Toyota
Ford Kuga
 Service Manual
General Information » Health and Safety Precautions
Welding

See also Fire, Electric Shock, Gas Cylinders.

Welding processes include Resistance Welding (Spot Welding), Arc Welding and Gas Welding.

Resistance Welding

This process may cause particles of molten metal to be emitted at a high velocity, and the eyes and skin must be protected.

Arc Welding

This process emits a high level of ultra-violet radiation, which may cause arc-eye, and skin burns to the operator and to other persons nearby.

Gas-shielded welding processes are particularly hazardous in this respect. Personal protection must be worn, and screens used to shield other people.

CONTACT LENS WEARERS ARE ADVISED TO REVERT TO ORDINARY SPECTACLES WHEN ARC WELDING as the arc spectrum is believed to emit microwaves which dry out the fluid between the lens and the eye. This may result in blindness when the lens is removed from the eye.

Metal spatter will also occur, and appropriate eye and skin protection is necessary.

The heat of the welding arc will produce fumes and gases from the metals being welded, the rods and from any applied coatings or contamination on the surfaces being worked on. These gases and fumes may be toxic and inhalation of these should be avoided. The use of extraction ventilation to remove the fumes from the working area may be necessary particularly in cases where the general ventilation is poor, or where considerable welding work is anticipated. In extreme cases or confined spaces where adequate ventilation cannot be provided, air-fed respirators may be necessary.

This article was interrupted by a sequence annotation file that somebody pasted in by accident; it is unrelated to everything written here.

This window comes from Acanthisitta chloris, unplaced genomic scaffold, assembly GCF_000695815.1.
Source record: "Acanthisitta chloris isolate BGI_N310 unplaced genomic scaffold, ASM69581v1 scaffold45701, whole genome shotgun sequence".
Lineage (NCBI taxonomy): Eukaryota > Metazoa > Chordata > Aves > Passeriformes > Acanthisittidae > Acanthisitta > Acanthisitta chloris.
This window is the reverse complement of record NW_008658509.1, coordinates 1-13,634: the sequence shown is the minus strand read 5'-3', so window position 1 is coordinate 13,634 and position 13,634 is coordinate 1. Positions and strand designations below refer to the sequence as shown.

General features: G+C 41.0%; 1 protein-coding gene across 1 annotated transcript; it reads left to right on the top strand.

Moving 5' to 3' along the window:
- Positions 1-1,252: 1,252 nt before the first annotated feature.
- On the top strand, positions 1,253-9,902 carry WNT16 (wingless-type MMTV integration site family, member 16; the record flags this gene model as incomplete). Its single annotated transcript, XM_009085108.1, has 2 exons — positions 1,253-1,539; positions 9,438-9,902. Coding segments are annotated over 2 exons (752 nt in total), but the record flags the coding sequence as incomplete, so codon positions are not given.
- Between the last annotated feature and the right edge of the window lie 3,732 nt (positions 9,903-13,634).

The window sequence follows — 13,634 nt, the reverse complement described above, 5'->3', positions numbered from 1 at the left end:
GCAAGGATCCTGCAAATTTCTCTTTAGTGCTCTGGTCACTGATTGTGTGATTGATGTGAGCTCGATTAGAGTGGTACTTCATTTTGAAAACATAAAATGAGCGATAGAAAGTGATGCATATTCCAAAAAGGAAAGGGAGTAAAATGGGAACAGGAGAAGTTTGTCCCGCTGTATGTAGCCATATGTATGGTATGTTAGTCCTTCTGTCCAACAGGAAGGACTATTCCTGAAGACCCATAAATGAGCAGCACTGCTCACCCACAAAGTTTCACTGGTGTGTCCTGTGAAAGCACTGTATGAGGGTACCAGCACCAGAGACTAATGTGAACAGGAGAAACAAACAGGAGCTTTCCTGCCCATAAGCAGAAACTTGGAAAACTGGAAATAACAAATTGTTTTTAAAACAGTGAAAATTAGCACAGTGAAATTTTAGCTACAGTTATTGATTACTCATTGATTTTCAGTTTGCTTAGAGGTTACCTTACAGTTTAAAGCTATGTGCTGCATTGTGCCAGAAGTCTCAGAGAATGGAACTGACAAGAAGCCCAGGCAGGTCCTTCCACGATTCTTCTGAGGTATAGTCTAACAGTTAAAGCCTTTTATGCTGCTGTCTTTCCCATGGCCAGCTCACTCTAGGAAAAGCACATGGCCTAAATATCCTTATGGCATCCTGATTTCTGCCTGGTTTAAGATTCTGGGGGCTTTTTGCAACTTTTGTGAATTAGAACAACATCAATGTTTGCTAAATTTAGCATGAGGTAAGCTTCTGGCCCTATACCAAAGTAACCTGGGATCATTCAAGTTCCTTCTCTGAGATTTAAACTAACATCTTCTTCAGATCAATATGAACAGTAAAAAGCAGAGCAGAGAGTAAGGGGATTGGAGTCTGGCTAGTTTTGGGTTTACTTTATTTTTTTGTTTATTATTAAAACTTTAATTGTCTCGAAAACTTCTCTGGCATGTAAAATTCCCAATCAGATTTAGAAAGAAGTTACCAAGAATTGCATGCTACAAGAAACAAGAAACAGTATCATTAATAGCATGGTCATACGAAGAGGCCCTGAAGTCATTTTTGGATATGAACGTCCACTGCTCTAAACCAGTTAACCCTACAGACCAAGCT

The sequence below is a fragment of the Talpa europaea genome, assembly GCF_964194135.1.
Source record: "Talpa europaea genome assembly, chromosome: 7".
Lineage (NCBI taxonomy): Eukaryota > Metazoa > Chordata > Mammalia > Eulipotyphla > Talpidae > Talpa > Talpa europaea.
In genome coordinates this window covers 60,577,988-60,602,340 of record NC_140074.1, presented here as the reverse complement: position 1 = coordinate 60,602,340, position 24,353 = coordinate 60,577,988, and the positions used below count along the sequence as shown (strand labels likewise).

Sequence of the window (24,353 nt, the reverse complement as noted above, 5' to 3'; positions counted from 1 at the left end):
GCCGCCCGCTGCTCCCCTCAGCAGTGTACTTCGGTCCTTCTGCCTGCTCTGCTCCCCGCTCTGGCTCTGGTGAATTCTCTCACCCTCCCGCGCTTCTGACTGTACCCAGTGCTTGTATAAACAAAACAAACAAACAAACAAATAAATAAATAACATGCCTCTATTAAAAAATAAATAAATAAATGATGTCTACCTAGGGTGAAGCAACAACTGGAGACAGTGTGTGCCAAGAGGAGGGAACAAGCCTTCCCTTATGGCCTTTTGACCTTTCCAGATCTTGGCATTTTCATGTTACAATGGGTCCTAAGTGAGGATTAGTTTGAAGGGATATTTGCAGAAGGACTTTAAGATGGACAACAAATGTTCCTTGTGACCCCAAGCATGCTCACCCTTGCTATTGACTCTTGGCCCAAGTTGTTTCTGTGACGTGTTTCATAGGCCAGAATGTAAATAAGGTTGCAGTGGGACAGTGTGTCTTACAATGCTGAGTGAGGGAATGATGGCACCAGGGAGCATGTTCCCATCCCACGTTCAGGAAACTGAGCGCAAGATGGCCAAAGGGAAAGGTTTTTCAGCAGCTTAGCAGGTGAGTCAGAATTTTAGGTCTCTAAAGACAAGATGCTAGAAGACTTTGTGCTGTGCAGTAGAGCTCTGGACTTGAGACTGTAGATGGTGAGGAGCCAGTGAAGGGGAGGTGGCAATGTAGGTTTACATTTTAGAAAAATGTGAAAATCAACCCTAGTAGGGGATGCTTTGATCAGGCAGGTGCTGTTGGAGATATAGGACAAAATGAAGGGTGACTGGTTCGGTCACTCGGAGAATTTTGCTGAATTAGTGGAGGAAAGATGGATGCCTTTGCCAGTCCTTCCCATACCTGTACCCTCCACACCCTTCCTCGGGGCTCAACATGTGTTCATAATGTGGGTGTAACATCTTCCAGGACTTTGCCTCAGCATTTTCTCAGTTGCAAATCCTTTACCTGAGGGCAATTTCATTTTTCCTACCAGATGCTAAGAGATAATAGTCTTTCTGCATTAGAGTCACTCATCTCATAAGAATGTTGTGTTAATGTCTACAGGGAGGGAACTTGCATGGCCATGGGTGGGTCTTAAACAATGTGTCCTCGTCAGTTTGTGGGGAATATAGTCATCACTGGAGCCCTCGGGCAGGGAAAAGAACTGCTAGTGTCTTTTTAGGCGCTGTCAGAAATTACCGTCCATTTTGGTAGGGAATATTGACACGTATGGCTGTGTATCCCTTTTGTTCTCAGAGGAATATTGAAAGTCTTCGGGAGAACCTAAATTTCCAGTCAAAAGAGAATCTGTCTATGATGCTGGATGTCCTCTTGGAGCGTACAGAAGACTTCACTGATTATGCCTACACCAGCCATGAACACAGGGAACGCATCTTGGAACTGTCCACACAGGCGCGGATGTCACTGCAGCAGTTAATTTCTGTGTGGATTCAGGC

Gas Welding (and Cutting)

Oxy-acetylene torches may be used for welding and cutting, and special care must be taken to prevent leakage of these gases, with consequent risk of fire and explosion.

The process will produce metal spatter and eye and skin protection is necessary.

The flame is bright, and eye protection should be used, but the ultra-violet emission is much less than that from arc welding, and lighter filters may be used.

The process itself produces few toxic fumes, but such fumes and gases may be produced from coatings on the work, particularly during cutting away of damaged body parts, and inhalation of the fumes should be avoided.

In brazing, toxic fumes may be produced from the metals in the brazing rod, and a severe hazard may arise if brazing rods containing cadmium are used. In this event particular care must be taken to avoid inhalation of fumes and expert advice may be required.

SPECIAL PRECAUTIONS MUST BE TAKEN BEFORE ANY WELDING OR CUTTING TAKES PLACE ON VESSELS, WHICH HAVE CONTAINED COMBUSTIBLE MATERIALS, FOR EXAMPLE BOILING OR STEAMING OUT OF FUEL TANKS.

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